Michael Andrew finishes his 2020 Tokyo Olympics campaign with a
fast 100m breaststroke leg and helps USA win a gold medal in the 400m medley relay together with Ryan Murphy, Caeleb Dressel, and Zach Apple.
After two very close fourth-place finishes and a fifth-place finish in his earlier races, it took the very last race of the Tokyo Olympics pool swimming schedule for Michael Andrew to stand on top of the podium – and what incredible company did he find himself with.
Considering that Andrew did not swim competitively as a high school or collegiate swimmer in the United States, the pressure was significant on him as a relay member. His teammates, backstroker Ryan Murphy of California Berkeley, butterflyer Caeleb Dressel of the University of Florida, and freestyle anchor Zach Apple of Auburn and Indiana University had years of competitive relay racing. The trio had all raced at high school championships, at multiple NCAA Championships, at Pan Pacific Championships, at FINA World Championships, and performed exceedingly well during gold medal performances at the 2016 and 2020 Olympic Games.
Murphy, Dressel and Apple had all faced the pressure of representing their schools and country under pressure-packed situations.
As Dressel explained to the media after their world record performance,
“You have to be so perfect in that moment.”
The Gator from Gainesville reflected on his five gold medal performance in Tokyo,
“I knew I had to execute every race and every heat and that’s how sport goes sometimes. I had a lot of fun, I had a good time yesterday – if I got better each day and to end with that relay – it is really, really special.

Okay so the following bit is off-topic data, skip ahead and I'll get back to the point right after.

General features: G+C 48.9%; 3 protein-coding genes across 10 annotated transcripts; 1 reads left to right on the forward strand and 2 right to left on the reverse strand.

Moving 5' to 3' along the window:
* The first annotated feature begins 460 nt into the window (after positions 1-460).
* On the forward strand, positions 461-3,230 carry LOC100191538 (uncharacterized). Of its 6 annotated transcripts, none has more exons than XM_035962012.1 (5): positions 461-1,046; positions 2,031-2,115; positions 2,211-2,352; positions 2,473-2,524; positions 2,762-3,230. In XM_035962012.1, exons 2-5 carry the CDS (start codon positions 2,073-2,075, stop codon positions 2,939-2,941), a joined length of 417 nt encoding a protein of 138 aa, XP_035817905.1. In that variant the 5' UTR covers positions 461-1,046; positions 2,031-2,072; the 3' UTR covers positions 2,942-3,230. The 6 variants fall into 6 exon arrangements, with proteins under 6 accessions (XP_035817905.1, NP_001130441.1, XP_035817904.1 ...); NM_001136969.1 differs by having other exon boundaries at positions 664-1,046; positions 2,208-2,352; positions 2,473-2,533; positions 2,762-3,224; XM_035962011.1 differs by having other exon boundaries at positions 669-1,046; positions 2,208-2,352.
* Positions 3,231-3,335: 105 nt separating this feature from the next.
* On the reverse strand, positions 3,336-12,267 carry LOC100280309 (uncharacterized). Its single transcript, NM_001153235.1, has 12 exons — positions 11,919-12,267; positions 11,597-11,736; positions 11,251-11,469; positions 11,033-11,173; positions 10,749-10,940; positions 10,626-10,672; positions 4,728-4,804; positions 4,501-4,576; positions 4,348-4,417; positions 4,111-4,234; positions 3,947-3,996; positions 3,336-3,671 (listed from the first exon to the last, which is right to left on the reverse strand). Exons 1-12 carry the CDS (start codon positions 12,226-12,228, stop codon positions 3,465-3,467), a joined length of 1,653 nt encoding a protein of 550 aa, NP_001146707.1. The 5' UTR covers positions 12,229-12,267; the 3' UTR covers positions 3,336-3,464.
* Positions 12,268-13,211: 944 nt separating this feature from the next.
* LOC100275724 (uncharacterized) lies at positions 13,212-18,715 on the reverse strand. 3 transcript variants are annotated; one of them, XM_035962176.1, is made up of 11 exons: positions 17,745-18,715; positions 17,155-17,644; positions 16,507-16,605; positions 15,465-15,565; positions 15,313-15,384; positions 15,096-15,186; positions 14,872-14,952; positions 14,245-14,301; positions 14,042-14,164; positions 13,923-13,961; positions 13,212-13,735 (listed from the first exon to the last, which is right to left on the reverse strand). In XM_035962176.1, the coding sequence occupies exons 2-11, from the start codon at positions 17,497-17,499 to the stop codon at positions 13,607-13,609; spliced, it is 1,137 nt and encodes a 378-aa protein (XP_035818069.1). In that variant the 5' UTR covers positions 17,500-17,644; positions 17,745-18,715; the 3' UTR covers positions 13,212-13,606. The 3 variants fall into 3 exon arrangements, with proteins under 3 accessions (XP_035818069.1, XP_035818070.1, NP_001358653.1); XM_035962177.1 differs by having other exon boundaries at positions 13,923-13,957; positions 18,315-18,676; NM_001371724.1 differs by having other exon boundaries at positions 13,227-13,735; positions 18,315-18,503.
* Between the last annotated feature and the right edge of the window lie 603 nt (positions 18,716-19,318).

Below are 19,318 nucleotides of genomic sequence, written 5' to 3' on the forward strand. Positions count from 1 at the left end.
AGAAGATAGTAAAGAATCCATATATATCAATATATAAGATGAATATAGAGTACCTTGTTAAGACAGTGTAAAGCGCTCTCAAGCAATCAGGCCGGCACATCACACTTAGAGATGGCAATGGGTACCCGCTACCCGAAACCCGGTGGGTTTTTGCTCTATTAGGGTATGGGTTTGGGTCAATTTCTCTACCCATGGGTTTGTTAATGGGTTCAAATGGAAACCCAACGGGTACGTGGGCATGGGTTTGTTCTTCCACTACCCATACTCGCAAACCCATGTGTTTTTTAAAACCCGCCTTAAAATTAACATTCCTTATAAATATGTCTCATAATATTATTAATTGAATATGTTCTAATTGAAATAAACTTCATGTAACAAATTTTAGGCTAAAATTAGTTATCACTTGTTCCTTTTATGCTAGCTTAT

Just to sit everyone down and put it right in our face and say this is something you can do. To see it on the board (the world record time) is spectacular and really special.
I tried to convince myself that the World [Championship]s were the same, and it is the same competition; but it is a lot different here. I’m aware of that now, and I’ll stop lying to myself.
It means something different to prepare for something that happens every four years to prepare for something that happens over 40 seconds and 20-something seconds. We’ve had a five-year build-up to be perfect. There is so much pressure in that one moment that your whole life boils down to a moment that takes 20 or 40 seconds. How crazy is that?
I wouldn’t tell myself during the meet, but it is absolutely terrifying, but it is really fun if you look at from a different perspective – it is something that boils down to a very specific moment of time in the universe and that just happens to be the Olympics.
It is my goal to fulfil my potential. My goal is not to beat Mark [Spitz], it is like I’ve already exceeded my expectations here and had a fun time doing it. It was not a perfect meet at all; there was a lot of low points in this meet and mental obstacles, more than those podium finishes. That’s the fun of it. The ups and the downs, and you have to figure out how to roll with it and figure out how to get better.”